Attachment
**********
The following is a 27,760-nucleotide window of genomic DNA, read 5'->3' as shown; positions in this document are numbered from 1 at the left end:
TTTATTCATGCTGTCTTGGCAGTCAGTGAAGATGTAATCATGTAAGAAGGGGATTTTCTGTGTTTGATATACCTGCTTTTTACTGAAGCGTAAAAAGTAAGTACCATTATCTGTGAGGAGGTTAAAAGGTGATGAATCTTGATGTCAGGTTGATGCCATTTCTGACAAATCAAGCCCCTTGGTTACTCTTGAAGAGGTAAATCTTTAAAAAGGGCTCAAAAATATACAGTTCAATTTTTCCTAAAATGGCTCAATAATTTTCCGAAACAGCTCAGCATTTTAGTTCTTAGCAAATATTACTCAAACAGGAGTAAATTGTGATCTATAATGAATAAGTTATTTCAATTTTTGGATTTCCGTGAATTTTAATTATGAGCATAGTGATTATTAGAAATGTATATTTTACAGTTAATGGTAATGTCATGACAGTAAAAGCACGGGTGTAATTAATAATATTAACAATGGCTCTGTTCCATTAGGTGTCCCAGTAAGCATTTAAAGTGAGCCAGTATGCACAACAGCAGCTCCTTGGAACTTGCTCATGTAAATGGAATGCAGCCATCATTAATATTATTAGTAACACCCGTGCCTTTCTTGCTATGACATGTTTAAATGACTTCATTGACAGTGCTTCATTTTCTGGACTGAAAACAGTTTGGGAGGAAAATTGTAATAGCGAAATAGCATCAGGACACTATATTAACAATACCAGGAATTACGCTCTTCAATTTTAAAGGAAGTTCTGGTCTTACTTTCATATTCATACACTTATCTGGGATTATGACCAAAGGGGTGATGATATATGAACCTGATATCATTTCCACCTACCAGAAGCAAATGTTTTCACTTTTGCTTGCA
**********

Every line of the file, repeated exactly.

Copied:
The following is a 27,760-nucleotide window of genomic DNA, read 5'->3' as shown; positions in this document are numbered from 1 at the left end:
TTTATTCATGCTGTCTTGGCAGTCAGTGAAGATGTAATCATGTAAGAAGGGGATTTTCTGTGTTTGATATACCTGCTTTTTACTGAAGCGTAAAAAGTAAGTACCATTATCTGTGAGGAGGTTAAAAGGTGATGAATCTTGATGTCAGGTTGATGCCATTTCTGACAAATCAAGCCCCTTGGTTACTCTTGAAGAGGTAAATCTTTAAAAAGGGCTCAAAAATATACAGTTCAATTTTTCCTAAAATGGCTCAATAATTTTCCGAAACAGCTCAGCATTTTAGTTCTTAGCAAATATTACTCAAACAGGAGTAAATTGTGATCTATAATGAATAAGTTATTTCAATTTTTGGATTTCCGTGAATTTTAATTATGAGCATAGTGATTATTAGAAATGTATATTTTACAGTTAATGGTAATGTCATGACAGTAAAAGCACGGGTGTAATTAATAATATTAACAATGGCTCTGTTCCATTAGGTGTCCCAGTAAGCATTTAAAGTGAGCCAGTATGCACAACAGCAGCTCCTTGGAACTTGCTCATGTAAATGGAATGCAGCCATCATTAATATTATTAGTAACACCCGTGCCTTTCTTGCTATGACATGTTTAAATGACTTCATTGACAGTGCTTCATTTTCTGGACTGAAAACAGTTTGGGAGGAAAATTGTAATAGCGAAATAGCATCAGGACACTATATTAACAATACCAGGAATTACGCTCTTCAATTTTAAAGGAAGTTCTGGTCTTACTTTCATATTCATACACTTATCTGGGATTATGACCAAAGGGGTGATGATATATGAACCTGATATCATTTCCACCTACCAGAAGCAAATGTTTTCACTTTTGCTTGCA